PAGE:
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Neonatal hippocampal damage in rats and risk of schizophrenia

  • 1, 3,
  • 2,
  • 1 and
  • 1
Annals of General Psychiatry20087(Suppl 1):S229

https://doi.org/10.1186/1744-859X-7-S1-S229

Published: 17 April 2008

Keywords

  • Schizophrenia
  • Perinatal Asphyxia
  • Ventral Hippocampus
  • Hippocampal Damage
  • Increase Research Interest

Background

While the literature on schizophrenia is well developed, there is epidemiological evidence that obstetric complications, such as perinatal asphyxia, are significantly increased in schizophrenic patients compared to controls. Recent findings suggest an increased risk of developing social withdrawal, neophobia and behavioral stereotypies as a consequence of neonatal asphyxia in rats and various functional and structural changes in the hippocampus have been consistently implicated in human schizophrenia.

Materials and methods

PubMed and ISI Web of Science were searched to identify peer-reviewed studies published between 1987 and 2007 focusing on neonatal damage of the rat hippocampus as a potential model of schizophrenia.

Results

Neonatal insult of the hippocampus may disrupt development of the widespread cortical and subcortical circuitry in which the hippocampus participates. The lesions were intended to involve regions of the hippocampus that directly project to the prefrontal cortex, namely, the ventral hippocampus and ventral subiculum. Morphologic changes often assessed in animal models and deemed similar to pathological changes in human schizophrenic brain include ventricular enlargement and a variety of hippocampal and/or cerebral cortical alterations including reduced volume, neuronal atrophy and altered neurogenesis and neuronal migration.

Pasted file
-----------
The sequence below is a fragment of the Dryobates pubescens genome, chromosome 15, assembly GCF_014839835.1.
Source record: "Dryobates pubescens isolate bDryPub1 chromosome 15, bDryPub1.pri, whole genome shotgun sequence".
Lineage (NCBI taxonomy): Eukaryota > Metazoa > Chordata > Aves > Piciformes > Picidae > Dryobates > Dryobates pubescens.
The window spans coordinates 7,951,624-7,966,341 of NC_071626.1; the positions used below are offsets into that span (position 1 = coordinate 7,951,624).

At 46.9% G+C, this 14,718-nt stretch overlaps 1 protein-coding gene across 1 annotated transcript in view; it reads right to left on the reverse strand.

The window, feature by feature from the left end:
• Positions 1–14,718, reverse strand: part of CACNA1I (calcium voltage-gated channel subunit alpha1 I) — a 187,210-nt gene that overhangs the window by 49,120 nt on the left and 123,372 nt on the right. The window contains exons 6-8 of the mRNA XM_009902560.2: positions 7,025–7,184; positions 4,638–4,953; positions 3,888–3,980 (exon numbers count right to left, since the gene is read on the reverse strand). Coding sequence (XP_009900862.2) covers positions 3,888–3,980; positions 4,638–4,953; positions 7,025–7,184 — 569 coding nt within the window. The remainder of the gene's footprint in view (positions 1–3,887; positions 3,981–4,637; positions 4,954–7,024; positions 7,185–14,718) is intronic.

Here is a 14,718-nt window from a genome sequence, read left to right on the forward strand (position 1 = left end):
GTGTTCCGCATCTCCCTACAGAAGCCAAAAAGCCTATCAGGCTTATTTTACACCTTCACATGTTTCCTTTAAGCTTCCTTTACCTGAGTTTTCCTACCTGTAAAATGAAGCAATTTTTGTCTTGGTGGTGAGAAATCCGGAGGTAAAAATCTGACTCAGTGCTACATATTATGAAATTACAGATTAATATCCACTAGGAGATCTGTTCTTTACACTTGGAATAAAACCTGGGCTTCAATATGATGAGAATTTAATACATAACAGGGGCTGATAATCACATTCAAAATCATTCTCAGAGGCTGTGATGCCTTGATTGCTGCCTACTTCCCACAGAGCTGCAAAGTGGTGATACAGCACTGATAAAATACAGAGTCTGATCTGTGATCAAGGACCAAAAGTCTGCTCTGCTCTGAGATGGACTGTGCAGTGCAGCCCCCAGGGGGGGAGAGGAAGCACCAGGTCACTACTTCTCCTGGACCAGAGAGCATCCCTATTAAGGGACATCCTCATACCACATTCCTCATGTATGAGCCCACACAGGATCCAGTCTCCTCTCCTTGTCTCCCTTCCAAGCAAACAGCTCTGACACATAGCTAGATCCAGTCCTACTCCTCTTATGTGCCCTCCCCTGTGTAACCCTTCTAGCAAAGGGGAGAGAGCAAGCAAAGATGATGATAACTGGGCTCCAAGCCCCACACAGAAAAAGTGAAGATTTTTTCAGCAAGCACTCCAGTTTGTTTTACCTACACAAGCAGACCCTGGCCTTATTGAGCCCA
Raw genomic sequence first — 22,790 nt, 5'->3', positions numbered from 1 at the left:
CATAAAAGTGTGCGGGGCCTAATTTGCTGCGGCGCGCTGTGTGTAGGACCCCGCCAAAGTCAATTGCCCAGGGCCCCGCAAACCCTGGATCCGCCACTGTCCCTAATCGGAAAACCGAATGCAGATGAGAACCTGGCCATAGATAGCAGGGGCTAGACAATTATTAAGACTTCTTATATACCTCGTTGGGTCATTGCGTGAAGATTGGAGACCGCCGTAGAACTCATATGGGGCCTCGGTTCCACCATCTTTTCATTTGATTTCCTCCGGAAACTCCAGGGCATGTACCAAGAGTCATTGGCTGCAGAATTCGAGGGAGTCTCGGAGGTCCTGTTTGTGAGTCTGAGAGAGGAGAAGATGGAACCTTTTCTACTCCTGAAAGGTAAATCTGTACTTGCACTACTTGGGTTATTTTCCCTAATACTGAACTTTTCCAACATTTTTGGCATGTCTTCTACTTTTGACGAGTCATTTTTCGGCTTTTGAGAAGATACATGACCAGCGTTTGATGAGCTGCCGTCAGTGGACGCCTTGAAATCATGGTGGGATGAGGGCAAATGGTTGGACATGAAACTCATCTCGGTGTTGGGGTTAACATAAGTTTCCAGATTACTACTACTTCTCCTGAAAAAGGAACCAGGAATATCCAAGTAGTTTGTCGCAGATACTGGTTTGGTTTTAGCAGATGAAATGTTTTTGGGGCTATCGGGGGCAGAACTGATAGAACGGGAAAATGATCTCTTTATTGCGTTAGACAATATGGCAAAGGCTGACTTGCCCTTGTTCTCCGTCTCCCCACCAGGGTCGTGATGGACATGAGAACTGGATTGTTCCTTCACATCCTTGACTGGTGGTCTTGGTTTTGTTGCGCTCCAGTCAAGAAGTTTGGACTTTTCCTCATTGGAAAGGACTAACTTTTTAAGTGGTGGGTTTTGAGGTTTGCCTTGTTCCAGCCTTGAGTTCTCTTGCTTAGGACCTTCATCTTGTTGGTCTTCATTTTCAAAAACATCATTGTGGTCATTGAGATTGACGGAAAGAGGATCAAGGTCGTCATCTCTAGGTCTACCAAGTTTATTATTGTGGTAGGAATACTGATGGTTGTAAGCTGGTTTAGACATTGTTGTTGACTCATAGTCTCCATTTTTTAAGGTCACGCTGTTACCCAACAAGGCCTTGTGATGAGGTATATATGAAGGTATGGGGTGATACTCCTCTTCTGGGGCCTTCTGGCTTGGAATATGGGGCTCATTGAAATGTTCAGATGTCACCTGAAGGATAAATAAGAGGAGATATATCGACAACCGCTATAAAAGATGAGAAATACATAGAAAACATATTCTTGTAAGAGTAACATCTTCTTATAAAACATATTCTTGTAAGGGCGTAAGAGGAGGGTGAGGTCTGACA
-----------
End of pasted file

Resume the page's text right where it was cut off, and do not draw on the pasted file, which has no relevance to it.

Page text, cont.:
Conclusions

Neonatal damage of the rat hippocampus appears to reproduce a broad spectrum of schizophrenia-related phenomena and establishes the neurobiologic plausibility of early damage having a delayed impact on neural functions implicated in schizophrenia. As such, long-term effects of perinatal asphyxia on brain development and the potential psychiatric complications have become an area of increasing research interest.

Authors’ Affiliations

(1)
Department of Pharmacology, School of Medicine, Aristotle University of Thessaloniki, Thessaloniki, Greece
(2)
Department of Histology, School of Medicine, Aristotle University of Thessaloniki, Thessaloniki, Greece
(3)
Psychiatric Hospital of Thessaloniki, Thessaloniki, Greece

References

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  2. Dalman C, Thomas HV, David AS, Gentz J, Lewis G, Allebeck P: Signs of asphyxia at birth and risk of schizophrenia. Population-based case-control study. Br J Psychiatry. 2001, 179: 403-408. 10.1192/bjp.179.5.403.View ArticlePubMedGoogle Scholar
  3. Lipska B: Using animal models to test a neurodevelopmental hypothesis of schizophrenia. Rev Psychiatr Neurosci. 2004, 29 (4): 282-286.Google Scholar
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Copyright

© Papazisis et al.; licensee BioMed Central Ltd. 2008

This article is published under license to BioMed Central Ltd.

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